Although users view the Coda file system as a hierarchy of directories and files, system administrators view the Coda file system as a hierarchy of volumes. Each volume contains a subtree of related directories and files which is a subtree of the entire file system. Volumes, then, parallel traditional Unix file systems. Like a Unix file system, a volume can be mounted. Thus, the root of a volume can be named within another volume at a mount point. The Coda file system hierarchy is built in this manner and is then mounted by each client using a conventional Unix mount point within the local file system. Since all internal mount points are invisible, the user sees only a single mount point for the entire Coda file system.
All system administration tasks are performed relative to a volume or a set of volumes. So, adding new users requires creating new volumes for their files and directories; quotas are enforced on volumes; and backups are performed on a per-volume basis. The volume abstraction greatly simplifies the administration of large systems.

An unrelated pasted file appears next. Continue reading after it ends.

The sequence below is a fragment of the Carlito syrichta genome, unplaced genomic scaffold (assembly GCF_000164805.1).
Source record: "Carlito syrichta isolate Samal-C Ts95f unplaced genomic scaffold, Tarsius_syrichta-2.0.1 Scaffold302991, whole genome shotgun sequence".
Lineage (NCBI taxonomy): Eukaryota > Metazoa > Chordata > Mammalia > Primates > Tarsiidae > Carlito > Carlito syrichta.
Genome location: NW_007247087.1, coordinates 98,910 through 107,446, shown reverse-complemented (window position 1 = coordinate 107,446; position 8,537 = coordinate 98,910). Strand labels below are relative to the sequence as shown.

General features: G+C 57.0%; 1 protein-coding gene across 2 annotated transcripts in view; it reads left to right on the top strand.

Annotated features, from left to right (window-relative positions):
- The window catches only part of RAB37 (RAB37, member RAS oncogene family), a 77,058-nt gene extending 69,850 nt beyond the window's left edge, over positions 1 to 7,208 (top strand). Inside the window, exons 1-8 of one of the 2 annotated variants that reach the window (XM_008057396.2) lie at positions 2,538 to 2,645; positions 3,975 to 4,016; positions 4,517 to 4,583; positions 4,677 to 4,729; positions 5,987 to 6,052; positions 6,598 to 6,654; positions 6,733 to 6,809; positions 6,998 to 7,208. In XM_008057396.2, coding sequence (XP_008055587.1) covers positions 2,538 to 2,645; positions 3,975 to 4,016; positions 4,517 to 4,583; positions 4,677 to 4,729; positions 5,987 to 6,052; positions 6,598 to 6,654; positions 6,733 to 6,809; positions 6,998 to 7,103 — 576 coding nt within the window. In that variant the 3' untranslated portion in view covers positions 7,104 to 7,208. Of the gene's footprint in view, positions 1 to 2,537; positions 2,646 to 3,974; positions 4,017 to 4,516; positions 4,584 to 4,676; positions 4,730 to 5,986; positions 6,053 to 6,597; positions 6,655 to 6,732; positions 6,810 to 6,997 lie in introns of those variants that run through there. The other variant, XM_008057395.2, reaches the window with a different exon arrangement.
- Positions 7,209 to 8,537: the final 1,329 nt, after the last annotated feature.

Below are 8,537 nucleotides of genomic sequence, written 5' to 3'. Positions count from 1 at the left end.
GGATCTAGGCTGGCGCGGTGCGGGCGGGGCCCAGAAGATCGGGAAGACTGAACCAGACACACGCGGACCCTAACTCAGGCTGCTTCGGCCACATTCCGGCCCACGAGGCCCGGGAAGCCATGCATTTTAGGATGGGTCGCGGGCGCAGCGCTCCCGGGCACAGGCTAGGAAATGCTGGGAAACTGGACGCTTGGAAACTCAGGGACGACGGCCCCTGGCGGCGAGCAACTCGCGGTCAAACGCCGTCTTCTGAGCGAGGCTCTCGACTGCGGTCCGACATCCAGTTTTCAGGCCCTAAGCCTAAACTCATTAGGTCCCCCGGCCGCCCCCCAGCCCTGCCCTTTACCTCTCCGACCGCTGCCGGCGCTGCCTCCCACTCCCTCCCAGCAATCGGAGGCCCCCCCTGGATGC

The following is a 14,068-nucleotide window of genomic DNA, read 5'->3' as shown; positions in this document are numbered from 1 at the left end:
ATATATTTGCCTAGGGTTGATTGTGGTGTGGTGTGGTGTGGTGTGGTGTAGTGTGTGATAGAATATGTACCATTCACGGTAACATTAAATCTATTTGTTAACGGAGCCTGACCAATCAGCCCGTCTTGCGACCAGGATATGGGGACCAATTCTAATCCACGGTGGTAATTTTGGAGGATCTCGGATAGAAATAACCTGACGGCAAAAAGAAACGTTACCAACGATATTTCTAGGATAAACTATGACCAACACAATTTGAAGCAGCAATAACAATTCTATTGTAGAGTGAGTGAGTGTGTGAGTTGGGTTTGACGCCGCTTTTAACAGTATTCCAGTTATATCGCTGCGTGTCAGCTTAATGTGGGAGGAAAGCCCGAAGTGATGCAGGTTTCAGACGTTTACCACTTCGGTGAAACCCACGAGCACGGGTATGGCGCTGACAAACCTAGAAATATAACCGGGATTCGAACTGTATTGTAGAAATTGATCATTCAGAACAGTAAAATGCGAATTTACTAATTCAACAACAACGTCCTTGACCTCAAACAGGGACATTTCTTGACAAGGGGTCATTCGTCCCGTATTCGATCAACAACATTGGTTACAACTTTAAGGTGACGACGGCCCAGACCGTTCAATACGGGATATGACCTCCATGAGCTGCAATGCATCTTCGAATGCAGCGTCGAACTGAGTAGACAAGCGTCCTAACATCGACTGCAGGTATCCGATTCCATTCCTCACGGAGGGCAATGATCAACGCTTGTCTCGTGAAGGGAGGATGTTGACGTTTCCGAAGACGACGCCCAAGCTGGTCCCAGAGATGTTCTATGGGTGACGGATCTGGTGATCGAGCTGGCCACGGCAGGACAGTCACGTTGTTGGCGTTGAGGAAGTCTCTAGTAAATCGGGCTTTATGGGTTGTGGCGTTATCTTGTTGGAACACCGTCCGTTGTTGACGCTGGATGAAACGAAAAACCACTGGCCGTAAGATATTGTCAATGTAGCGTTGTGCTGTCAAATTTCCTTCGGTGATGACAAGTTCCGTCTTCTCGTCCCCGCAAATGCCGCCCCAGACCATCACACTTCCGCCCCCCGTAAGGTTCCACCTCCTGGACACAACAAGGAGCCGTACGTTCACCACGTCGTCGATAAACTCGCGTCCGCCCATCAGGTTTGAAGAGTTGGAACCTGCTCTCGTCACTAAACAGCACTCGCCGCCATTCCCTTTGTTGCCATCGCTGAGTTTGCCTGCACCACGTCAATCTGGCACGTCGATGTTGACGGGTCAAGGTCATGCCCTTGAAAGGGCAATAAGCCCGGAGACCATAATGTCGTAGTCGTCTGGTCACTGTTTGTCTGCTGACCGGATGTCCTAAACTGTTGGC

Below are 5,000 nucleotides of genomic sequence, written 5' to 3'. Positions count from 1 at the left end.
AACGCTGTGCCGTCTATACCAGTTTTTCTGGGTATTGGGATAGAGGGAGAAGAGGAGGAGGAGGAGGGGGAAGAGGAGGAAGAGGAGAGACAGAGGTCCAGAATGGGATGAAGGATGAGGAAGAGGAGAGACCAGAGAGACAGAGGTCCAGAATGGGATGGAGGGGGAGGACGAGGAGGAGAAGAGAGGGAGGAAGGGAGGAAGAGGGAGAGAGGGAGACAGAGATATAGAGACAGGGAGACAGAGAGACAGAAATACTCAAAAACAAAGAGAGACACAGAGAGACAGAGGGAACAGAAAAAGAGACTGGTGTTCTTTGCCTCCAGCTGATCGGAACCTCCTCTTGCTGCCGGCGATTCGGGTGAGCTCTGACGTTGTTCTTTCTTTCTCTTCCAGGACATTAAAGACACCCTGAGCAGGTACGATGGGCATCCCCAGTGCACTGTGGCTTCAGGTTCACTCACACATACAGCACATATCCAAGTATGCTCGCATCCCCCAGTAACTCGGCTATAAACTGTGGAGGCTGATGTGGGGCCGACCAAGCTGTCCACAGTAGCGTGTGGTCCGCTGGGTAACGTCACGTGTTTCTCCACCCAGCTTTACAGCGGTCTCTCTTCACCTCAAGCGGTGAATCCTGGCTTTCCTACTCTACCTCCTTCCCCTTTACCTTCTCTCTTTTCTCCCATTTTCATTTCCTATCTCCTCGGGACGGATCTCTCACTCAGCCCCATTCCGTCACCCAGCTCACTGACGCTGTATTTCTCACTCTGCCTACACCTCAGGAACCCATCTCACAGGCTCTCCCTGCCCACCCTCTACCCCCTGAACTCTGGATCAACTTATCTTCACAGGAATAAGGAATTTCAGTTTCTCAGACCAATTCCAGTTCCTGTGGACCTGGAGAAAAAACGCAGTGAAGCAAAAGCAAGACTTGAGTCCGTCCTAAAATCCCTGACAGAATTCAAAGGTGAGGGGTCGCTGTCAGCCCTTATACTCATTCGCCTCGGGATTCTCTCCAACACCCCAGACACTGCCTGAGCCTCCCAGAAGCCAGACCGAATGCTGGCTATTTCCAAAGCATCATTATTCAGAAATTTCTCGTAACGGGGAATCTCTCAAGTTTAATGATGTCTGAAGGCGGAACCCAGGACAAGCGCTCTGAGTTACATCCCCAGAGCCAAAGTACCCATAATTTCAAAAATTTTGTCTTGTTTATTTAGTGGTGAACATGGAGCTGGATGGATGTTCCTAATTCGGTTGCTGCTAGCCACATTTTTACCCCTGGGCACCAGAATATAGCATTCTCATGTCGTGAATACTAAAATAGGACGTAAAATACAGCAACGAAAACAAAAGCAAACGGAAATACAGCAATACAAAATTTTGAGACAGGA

The Coda file system provides four different types of volumes. The simplest of these is the non-replicated volume. Non-replicated volumes reside on a single server and are in the custody of the Coda file server they reside on. The Coda servers work with the venus processes on client workstations to provide a single, seamless view of the file system. However, if a custodian crashes or is otherwise inaccessible, its non-replicated volumes are inaccessible as well.
Thus, the main volume type that is used in typical Coda environments are the read-write, replicated volumes. Read-write, replicated volumes are logical volumes which group together multiple read-write, non-replicated volumes. Coda provides protocols which allow read-write, replicated volumes to reside on a number of servers and to be accessed even when some servers are inaccessible.